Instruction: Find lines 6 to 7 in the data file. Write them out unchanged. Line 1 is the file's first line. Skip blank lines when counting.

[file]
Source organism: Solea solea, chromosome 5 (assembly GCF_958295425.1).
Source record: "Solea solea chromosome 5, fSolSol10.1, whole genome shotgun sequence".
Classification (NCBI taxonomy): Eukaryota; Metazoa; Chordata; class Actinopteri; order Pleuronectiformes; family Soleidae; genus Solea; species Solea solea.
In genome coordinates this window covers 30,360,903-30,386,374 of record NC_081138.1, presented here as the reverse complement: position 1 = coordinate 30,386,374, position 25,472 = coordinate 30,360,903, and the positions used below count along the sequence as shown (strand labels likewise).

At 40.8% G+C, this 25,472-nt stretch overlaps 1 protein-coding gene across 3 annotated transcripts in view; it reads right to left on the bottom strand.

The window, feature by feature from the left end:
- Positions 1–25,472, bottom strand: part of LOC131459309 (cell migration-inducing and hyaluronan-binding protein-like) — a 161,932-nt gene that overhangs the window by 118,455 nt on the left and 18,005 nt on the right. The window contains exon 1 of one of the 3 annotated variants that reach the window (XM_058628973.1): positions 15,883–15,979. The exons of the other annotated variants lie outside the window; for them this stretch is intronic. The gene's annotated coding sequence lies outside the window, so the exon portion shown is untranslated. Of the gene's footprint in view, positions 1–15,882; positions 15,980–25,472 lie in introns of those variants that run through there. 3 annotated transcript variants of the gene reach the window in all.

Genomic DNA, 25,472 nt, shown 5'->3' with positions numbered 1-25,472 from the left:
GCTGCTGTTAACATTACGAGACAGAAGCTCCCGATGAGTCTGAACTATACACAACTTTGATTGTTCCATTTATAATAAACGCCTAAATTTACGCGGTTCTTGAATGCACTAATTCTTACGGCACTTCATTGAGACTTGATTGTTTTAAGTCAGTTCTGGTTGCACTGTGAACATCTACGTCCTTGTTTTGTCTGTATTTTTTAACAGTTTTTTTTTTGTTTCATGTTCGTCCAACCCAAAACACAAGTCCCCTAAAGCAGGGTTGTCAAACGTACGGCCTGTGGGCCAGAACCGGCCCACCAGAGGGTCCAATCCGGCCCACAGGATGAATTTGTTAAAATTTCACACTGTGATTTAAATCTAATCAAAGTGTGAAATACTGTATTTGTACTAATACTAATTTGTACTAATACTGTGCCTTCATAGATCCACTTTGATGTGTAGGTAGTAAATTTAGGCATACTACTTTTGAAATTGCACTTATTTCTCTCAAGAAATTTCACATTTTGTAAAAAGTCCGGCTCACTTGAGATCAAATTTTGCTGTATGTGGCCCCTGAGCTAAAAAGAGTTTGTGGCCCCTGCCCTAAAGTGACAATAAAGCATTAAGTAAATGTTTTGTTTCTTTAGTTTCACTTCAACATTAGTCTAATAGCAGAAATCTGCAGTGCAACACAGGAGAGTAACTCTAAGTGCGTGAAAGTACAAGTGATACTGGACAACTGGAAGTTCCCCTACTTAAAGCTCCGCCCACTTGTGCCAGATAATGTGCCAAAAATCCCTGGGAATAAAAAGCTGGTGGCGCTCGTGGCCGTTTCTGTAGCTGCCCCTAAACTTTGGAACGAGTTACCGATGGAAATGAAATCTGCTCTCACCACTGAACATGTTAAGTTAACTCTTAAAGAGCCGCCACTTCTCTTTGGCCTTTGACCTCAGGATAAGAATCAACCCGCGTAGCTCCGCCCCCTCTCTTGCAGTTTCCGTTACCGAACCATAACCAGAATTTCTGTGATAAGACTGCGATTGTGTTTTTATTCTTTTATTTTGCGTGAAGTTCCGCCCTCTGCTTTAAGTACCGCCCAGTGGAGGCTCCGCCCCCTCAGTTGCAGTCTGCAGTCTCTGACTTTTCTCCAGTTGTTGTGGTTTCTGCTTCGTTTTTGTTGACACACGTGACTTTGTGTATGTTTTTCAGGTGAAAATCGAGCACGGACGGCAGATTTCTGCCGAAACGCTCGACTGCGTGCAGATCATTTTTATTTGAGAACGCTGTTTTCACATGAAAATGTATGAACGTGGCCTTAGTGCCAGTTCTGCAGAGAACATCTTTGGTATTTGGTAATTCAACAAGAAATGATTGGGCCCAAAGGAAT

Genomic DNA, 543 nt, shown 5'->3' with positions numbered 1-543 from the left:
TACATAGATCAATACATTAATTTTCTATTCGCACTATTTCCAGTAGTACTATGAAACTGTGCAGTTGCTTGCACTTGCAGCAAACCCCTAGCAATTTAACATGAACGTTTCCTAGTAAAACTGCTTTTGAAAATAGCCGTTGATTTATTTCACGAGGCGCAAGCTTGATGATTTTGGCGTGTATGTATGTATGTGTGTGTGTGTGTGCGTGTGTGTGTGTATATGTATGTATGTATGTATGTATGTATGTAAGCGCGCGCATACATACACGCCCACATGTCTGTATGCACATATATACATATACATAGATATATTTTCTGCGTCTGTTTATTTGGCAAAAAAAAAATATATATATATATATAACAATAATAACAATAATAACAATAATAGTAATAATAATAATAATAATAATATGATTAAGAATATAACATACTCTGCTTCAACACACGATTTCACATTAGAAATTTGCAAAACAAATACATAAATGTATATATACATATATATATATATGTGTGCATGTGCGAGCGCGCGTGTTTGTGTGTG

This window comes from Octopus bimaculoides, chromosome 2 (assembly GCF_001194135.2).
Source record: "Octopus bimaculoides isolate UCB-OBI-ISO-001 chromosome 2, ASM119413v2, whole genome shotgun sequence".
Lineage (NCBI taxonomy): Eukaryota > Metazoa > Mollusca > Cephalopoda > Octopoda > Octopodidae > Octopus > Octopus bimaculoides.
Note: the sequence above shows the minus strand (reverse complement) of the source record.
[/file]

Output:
The window, feature by feature from the left end:
- Positions 1–25,472, bottom strand: part of LOC131459309 (cell migration-inducing and hyaluronan-binding protein-like) — a 161,932-nt gene that overhangs the window by 118,455 nt on the left and 18,005 nt on the right. The window contains exon 1 of one of the 3 annotated variants that reach the window (XM_058628973.1): positions 15,883–15,979. The exons of the other annotated variants lie outside the window; for them this stretch is intronic. The gene's annotated coding sequence lies outside the window, so the exon portion shown is untranslated. Of the gene's footprint in view, positions 1–15,882; positions 15,980–25,472 lie in introns of those variants that run through there. 3 annotated transcript variants of the gene reach the window in all.